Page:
The Equal Justice Center and Western North Carolina Workers' Center have joined forces with the animal protection organization to challenge the USDA's exclusion of chickens, turkeys and other birds killed for human consumption from the federal Humane Methods of Slaughter ACT OF 1958.
"Slaughterhouse workers must struggle to hang terrified birds upside down at incredible speeds. As a result, they suffer serious injuries such as lacerations, broken bones, repetitive motion injuries and respiratory problems from inhaling dust, dirt and feces," said Anita Grabowski, coordinator of Equal Justice Center's Poultry Worker Project. "These incredibly abusive and undignified workplace practices could be eliminated if more humane slaughter methods were adopted."
Last fall, the USDA issued a public notice informing poultry slaughter facilities that they did not have to comply with the federal Humane Methods of Slaughter Act, which requires that animals be "rendered insensible to pain" before being processed or slaughtered.
A call to the USDA office for comment was not immediately returned.
According to the Francisco Risso, director of the Western North Carolina Worker's Center, processors slaughter more than 9 billion birds each year, exposing more than 200,000 employees nationwide to filthy, bloody and dark working conditions. If the USDA required facilities to humanely slaughter birds, the animals would be stunned and immobilized before the workers processed them under regular lighting conditions, decreasing contamination, injuries and stress, he said.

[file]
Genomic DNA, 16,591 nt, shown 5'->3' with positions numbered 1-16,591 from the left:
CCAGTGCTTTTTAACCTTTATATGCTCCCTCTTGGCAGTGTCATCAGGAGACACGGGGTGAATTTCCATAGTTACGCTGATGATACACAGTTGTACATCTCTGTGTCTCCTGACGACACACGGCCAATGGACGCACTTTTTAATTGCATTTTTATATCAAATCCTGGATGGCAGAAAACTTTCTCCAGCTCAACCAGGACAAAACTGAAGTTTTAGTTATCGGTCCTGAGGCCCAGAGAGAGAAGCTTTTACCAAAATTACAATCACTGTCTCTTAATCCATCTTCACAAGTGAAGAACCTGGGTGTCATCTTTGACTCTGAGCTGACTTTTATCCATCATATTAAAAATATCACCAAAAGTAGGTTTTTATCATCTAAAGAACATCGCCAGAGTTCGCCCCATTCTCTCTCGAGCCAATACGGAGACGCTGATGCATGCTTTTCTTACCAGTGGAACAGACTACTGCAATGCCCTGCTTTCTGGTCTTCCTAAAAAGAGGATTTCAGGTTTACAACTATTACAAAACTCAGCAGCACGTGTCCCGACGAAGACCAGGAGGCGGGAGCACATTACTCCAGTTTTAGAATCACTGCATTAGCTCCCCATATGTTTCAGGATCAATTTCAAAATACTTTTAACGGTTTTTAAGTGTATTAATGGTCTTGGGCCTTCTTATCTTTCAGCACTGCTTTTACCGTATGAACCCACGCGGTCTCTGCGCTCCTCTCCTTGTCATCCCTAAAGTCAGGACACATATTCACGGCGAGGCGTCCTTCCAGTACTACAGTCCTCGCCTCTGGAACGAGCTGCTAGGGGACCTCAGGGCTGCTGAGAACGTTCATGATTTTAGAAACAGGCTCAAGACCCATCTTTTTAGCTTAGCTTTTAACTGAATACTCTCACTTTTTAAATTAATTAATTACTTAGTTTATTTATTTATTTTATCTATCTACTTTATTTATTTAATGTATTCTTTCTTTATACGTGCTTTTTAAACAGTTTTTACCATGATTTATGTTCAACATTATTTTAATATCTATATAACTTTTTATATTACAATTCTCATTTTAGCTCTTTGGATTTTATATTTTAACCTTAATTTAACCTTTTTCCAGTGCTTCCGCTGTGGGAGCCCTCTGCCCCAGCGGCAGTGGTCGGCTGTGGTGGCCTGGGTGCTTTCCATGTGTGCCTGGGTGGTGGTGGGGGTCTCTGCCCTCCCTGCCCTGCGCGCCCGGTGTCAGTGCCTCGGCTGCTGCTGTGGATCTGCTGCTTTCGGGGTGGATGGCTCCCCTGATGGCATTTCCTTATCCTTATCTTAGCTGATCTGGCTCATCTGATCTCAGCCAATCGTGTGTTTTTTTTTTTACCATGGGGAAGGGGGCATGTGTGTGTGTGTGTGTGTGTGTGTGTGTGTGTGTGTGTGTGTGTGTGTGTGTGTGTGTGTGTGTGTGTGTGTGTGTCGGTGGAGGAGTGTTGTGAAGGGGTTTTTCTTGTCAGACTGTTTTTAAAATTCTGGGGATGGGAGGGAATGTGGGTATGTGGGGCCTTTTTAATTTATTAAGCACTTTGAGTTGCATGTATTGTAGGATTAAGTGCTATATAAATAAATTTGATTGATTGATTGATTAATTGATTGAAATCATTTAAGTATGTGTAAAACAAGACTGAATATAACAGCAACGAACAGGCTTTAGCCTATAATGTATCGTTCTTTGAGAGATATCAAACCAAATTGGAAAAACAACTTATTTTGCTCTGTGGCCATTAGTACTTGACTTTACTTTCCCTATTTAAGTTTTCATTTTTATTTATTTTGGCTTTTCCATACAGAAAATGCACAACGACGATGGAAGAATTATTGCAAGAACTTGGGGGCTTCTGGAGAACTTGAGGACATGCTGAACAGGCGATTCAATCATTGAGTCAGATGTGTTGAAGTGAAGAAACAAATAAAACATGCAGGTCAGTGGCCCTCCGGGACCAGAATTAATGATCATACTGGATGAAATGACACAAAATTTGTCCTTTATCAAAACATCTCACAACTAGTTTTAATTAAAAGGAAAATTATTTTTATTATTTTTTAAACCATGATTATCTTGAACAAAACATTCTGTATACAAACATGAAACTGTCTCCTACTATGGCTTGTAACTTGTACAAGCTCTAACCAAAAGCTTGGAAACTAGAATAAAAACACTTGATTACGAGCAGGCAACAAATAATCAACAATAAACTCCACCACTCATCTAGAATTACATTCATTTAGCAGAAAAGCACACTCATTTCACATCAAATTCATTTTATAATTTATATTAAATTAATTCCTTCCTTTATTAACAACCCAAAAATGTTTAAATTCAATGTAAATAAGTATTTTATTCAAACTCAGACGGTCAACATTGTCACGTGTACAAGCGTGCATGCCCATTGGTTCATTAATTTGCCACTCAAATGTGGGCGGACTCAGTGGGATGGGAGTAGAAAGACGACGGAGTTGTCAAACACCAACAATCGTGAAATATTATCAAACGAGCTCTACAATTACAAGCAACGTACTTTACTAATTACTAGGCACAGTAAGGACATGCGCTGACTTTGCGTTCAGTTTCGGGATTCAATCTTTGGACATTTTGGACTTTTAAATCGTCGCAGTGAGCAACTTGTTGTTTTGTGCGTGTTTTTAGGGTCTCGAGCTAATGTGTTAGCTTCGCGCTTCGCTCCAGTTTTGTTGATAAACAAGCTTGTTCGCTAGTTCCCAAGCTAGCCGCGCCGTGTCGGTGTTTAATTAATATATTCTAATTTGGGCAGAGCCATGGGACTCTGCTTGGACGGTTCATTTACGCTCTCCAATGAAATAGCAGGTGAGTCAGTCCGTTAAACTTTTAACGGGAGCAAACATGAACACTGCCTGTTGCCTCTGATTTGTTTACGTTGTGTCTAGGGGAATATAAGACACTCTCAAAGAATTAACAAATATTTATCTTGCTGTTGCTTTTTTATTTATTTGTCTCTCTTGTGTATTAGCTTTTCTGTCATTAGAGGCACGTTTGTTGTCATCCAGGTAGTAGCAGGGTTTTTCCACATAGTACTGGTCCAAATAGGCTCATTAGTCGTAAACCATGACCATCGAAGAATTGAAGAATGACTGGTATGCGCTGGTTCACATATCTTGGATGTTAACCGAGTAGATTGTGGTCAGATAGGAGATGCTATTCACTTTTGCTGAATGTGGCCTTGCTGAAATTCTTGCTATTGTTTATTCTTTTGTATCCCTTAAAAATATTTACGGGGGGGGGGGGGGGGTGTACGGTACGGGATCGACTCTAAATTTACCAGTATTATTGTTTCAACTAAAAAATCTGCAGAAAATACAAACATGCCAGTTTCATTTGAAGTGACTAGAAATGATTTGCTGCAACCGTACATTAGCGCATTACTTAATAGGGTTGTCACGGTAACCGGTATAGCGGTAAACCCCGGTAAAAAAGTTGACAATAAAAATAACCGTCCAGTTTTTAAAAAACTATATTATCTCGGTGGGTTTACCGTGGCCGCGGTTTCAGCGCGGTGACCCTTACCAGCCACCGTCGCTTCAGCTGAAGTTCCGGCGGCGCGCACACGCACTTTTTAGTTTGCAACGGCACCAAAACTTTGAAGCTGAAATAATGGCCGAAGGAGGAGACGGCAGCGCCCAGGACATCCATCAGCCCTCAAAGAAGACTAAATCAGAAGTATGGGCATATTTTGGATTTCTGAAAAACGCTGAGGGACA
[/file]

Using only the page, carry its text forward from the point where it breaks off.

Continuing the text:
"Current slaughter methods are inherently dangerous and take a devastating emotional toll on the workers who must witness and participate in these cruelties," Risso said. "The USDA's refusal to apply the federal humane slaughter law to poultry significantly and negatively impacts the day-to-day lives of thousands of workers who are doing some of the most difficult and thankless work in our society."
The only bright light in this situation, according to Risso, is that the lawsuit has brought common ground to the different constituencies involved in the agricultural sector as a whole.
"Most of the workers are poor immigrant workers or African-American, while those that are involved in the animal husbandry side are white middle-class," he said. "It's great that we have built alliances and are starting to change the ways the poultry industry is handled."